The Most Important Tax Tips for Freelancers

Tax Tips for Freelancers

Freelance work has replaced full-time staff positions for many people during the rise of the gig economy. We’ll likely see a more robust startup culture in the future, making hiring staff, task organization, employee management, and payroll compliances new territory for many.

Those that are new to freelancing should expect a different kind of tax burden that uses an entirely separate fillable 1099-NEC document. But, knowing which document to use when filing your taxes isn’t everything; you also need to follow these essential tax tips for freelancers.

Tip #1: Keep Good Records

Most independent contractors don’t keep a record of their freelancing gigs, making it impossible for them to prove their case once audited. Invest in a scanner for paper documents and keep a hard digital copy of everything you send to the IRS and your clients for up to three years.

Tip #2: Use Financial Software

Bookkeeping is often considered boring for creative freelancers, but it’s necessary for you to learn how to calculate your expenses from your assets. Alternatively, you could buy financial software. As long as you keep up with your invoices, you’ll always know what you owe.

Tip #3: Hire an Accountant

If you hate bookkeeping with a burning passion and prefer to leave the number crunching to someone else, hire an accountant. Financial software won’t be held legally liable if you input the wrong information, but accounts will be as long as you hand over all required documents.

Tip #4: Know Your General Tax Burden

Freelancers have a higher tax rate than employees. An employee’s income tax is typically 7.65%, whereas self-employment tax sits around 15.3%. Additionally, the first $142,800 of your earnings are subject to the SSN portion, and you may pay an additional 0.9% for Medicare.

Tip #5: Travel and Business Deductions

One way freelancers can reduce their high tax burden is with deductions. There are hundreds of tax write-offs available to contractors, but business-related food and travel are some of the most common. Travel and business deductions may also include airplane tickets and hotel lodging.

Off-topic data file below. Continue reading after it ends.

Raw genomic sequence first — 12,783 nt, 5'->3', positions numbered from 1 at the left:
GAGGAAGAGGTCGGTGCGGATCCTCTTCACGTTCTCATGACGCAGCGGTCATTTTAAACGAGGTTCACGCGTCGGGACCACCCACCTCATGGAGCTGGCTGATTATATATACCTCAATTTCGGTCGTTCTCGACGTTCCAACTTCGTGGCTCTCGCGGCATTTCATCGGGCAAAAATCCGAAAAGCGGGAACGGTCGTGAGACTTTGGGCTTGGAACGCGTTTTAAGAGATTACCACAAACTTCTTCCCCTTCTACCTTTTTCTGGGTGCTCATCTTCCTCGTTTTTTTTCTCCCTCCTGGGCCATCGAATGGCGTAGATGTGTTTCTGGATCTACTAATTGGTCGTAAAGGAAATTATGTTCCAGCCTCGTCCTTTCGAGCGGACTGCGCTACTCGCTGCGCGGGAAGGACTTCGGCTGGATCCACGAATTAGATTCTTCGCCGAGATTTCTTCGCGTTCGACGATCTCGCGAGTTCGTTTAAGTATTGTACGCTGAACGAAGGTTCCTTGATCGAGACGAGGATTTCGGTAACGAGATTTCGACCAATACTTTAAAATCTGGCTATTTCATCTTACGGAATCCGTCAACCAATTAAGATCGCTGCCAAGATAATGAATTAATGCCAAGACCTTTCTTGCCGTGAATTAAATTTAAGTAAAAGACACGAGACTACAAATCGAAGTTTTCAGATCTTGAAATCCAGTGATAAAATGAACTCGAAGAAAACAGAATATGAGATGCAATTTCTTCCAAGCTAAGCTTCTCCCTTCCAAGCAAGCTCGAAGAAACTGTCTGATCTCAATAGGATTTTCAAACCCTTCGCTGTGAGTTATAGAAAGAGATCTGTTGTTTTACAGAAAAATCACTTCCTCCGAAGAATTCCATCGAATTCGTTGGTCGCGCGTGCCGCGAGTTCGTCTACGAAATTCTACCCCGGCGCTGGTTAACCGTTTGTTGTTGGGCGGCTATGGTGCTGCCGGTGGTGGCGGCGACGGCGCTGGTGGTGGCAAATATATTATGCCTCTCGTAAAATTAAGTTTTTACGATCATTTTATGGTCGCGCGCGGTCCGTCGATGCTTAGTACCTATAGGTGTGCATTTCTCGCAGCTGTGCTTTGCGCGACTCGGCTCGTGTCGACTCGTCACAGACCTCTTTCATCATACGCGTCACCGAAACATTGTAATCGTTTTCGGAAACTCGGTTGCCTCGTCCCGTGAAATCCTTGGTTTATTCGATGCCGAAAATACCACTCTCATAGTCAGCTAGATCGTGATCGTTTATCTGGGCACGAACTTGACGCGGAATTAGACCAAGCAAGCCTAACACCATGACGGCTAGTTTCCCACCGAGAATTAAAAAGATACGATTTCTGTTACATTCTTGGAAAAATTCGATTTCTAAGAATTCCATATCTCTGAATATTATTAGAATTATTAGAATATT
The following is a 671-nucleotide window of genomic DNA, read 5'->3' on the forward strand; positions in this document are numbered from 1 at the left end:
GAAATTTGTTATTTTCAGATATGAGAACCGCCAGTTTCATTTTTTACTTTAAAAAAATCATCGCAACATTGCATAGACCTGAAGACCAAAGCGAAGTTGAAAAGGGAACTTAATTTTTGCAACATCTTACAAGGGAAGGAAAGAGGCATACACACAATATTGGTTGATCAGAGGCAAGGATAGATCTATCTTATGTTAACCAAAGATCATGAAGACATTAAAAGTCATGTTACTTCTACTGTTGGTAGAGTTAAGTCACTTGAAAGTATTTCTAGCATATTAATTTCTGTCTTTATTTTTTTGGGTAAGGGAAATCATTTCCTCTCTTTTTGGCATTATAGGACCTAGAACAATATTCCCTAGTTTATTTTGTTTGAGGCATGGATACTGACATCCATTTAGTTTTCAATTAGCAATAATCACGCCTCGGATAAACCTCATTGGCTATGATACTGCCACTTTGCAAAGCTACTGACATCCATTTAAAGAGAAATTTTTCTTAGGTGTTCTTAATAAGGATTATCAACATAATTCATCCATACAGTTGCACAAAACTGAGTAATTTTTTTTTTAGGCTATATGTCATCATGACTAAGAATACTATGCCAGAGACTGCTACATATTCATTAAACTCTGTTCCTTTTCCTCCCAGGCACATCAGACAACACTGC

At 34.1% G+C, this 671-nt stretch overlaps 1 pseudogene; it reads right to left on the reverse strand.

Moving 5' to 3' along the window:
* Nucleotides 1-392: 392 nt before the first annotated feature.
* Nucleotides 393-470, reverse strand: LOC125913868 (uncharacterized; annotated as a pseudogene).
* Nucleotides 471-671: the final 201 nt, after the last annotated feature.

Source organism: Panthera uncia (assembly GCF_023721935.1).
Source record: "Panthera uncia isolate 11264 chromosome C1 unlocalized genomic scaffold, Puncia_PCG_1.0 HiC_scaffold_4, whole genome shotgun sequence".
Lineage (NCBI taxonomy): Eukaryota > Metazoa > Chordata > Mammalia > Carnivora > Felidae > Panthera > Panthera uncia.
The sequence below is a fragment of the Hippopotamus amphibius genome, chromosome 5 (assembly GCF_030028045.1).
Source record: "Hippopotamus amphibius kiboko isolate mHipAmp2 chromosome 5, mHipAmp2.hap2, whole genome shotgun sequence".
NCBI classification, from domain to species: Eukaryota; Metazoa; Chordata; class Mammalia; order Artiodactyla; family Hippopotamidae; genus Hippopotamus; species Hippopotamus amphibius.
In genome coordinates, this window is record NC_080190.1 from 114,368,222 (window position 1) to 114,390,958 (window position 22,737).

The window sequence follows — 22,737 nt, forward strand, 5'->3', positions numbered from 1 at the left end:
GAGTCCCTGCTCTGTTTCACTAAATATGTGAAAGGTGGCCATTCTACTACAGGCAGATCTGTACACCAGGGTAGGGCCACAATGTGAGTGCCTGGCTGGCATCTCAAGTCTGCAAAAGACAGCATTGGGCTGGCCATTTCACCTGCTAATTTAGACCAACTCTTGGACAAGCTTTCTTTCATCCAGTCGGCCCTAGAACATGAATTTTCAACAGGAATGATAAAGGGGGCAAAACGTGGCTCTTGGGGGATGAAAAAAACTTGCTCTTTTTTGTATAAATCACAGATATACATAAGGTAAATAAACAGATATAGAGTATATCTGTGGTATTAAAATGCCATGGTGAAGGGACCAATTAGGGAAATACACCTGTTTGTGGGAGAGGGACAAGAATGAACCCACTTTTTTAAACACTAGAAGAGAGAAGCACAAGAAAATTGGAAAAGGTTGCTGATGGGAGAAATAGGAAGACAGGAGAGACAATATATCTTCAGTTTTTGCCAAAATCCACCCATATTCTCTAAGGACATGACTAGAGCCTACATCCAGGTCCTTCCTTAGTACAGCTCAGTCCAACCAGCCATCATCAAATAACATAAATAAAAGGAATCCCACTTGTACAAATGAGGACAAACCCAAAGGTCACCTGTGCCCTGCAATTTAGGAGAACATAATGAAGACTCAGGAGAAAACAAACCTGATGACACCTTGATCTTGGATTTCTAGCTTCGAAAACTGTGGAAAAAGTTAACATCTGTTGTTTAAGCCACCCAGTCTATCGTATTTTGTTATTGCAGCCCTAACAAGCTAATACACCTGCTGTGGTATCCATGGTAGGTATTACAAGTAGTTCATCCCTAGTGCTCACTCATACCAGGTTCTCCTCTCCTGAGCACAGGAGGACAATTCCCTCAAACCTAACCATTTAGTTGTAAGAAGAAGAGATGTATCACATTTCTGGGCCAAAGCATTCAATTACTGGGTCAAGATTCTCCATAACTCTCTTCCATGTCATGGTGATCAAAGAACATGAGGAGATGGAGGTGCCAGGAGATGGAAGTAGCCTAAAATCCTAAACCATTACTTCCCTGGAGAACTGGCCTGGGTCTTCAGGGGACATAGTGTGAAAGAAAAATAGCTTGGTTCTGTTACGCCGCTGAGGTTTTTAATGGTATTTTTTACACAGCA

Tip #6: Home Office Deductions

All freelancers who work from home will allow you to write off everything from rent to utilities for portions of their home that they use as an office. However, there is a catch: the room you’re writing off can only be used as a home office. You can’t borrow space during work hours.

Tip #7: Health Insurance Premiums

Independent contractors can deduct all their health insurance premiums without itemizing them. Health insurance premiums count as an above-the-line adjustment, which reduces your entire adjusted gross income. You can even deduct your dependents’ and spouse’s health premiums.

Tip #8: Pay Estimated Taxes

The IRS expects freelancers to pay estimated taxes, which is what you expect to pay in taxes at the end of the year. If you make more than $400 a year, you need to provide tax payments quarterly. You’ll need to make quarterly payments by the IRS’s due date to avoid penalties. 

Tip #9: Open a Retirement Fund

Freelancers don’t have an employer that sets up a retirement fund for them, meaning they’ll have to square money away in a savings account or open one themselves. If you do open an IRA, you can deduct 25% of your net earnings from your own taxes directly into it.

Tip #10: Hire Your Family Members

If your spouse is in a lower tax bracket than you, hire them as an employee. You can reduce your overall tax burden as long as your spouse claims that amount on their taxes. To save even more, hire your children as they’re exempt from Social Security and Federal Unemployment.

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